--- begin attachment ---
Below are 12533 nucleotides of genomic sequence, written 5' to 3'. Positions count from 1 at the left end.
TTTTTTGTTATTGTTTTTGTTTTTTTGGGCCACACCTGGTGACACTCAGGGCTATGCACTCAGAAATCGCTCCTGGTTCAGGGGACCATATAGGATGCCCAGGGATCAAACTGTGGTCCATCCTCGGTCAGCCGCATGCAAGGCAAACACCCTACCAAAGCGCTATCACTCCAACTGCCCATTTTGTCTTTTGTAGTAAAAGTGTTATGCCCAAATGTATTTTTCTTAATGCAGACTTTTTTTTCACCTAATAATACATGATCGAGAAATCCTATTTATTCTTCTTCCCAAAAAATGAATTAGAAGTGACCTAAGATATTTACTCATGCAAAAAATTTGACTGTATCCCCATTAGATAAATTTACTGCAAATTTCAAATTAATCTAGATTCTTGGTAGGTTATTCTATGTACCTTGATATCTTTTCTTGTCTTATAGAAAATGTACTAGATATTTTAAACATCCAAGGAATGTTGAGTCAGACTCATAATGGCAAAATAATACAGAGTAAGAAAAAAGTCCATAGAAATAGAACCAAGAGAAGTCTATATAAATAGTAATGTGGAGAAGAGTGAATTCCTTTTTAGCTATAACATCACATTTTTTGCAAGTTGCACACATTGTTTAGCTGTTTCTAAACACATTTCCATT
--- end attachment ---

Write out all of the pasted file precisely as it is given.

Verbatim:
Below are 12533 nucleotides of genomic sequence, written 5' to 3'. Positions count from 1 at the left end.
TTTTTTGTTATTGTTTTTGTTTTTTTGGGCCACACCTGGTGACACTCAGGGCTATGCACTCAGAAATCGCTCCTGGTTCAGGGGACCATATAGGATGCCCAGGGATCAAACTGTGGTCCATCCTCGGTCAGCCGCATGCAAGGCAAACACCCTACCAAAGCGCTATCACTCCAACTGCCCATTTTGTCTTTTGTAGTAAAAGTGTTATGCCCAAATGTATTTTTCTTAATGCAGACTTTTTTTTCACCTAATAATACATGATCGAGAAATCCTATTTATTCTTCTTCCCAAAAAATGAATTAGAAGTGACCTAAGATATTTACTCATGCAAAAAATTTGACTGTATCCCCATTAGATAAATTTACTGCAAATTTCAAATTAATCTAGATTCTTGGTAGGTTATTCTATGTACCTTGATATCTTTTCTTGTCTTATAGAAAATGTACTAGATATTTTAAACATCCAAGGAATGTTGAGTCAGACTCATAATGGCAAAATAATACAGAGTAAGAAAAAAGTCCATAGAAATAGAACCAAGAGAAGTCTATATAAATAGTAATGTGGAGAAGAGTGAATTCCTTTTTAGCTATAACATCACATTTTTTGCAAGTTGCACACATTGTTTAGCTGTTTCTAAACACATTTCCATT